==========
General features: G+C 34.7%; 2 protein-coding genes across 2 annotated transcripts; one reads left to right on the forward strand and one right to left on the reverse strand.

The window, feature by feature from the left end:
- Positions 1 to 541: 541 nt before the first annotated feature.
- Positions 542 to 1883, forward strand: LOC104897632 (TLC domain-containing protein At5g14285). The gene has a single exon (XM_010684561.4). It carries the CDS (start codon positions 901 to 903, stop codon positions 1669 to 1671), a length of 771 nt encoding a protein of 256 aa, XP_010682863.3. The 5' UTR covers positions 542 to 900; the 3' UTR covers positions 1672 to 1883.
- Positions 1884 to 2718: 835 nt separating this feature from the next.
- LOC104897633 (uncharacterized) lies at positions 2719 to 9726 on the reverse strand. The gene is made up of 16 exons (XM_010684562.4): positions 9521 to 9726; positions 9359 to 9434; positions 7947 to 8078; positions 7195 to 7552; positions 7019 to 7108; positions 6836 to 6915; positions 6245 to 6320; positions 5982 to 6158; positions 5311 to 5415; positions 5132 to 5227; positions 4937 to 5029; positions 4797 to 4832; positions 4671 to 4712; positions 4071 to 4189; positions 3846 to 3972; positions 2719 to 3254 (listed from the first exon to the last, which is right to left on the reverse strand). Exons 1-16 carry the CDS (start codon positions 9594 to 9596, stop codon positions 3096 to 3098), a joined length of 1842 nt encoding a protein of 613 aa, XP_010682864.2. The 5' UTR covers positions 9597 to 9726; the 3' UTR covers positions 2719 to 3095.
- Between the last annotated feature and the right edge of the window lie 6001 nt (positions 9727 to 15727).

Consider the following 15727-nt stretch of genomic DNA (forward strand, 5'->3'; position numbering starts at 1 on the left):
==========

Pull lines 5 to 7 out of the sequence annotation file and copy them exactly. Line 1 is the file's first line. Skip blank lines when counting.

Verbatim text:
- Positions 1884 to 2718: 835 nt separating this feature from the next.
- LOC104897633 (uncharacterized) lies at positions 2719 to 9726 on the reverse strand. The gene is made up of 16 exons (XM_010684562.4): positions 9521 to 9726; positions 9359 to 9434; positions 7947 to 8078; positions 7195 to 7552; positions 7019 to 7108; positions 6836 to 6915; positions 6245 to 6320; positions 5982 to 6158; positions 5311 to 5415; positions 5132 to 5227; positions 4937 to 5029; positions 4797 to 4832; positions 4671 to 4712; positions 4071 to 4189; positions 3846 to 3972; positions 2719 to 3254 (listed from the first exon to the last, which is right to left on the reverse strand). Exons 1-16 carry the CDS (start codon positions 9594 to 9596, stop codon positions 3096 to 3098), a joined length of 1842 nt encoding a protein of 613 aa, XP_010682864.2. The 5' UTR covers positions 9597 to 9726; the 3' UTR covers positions 2719 to 3095.
- Between the last annotated feature and the right edge of the window lie 6001 nt (positions 9727 to 15727).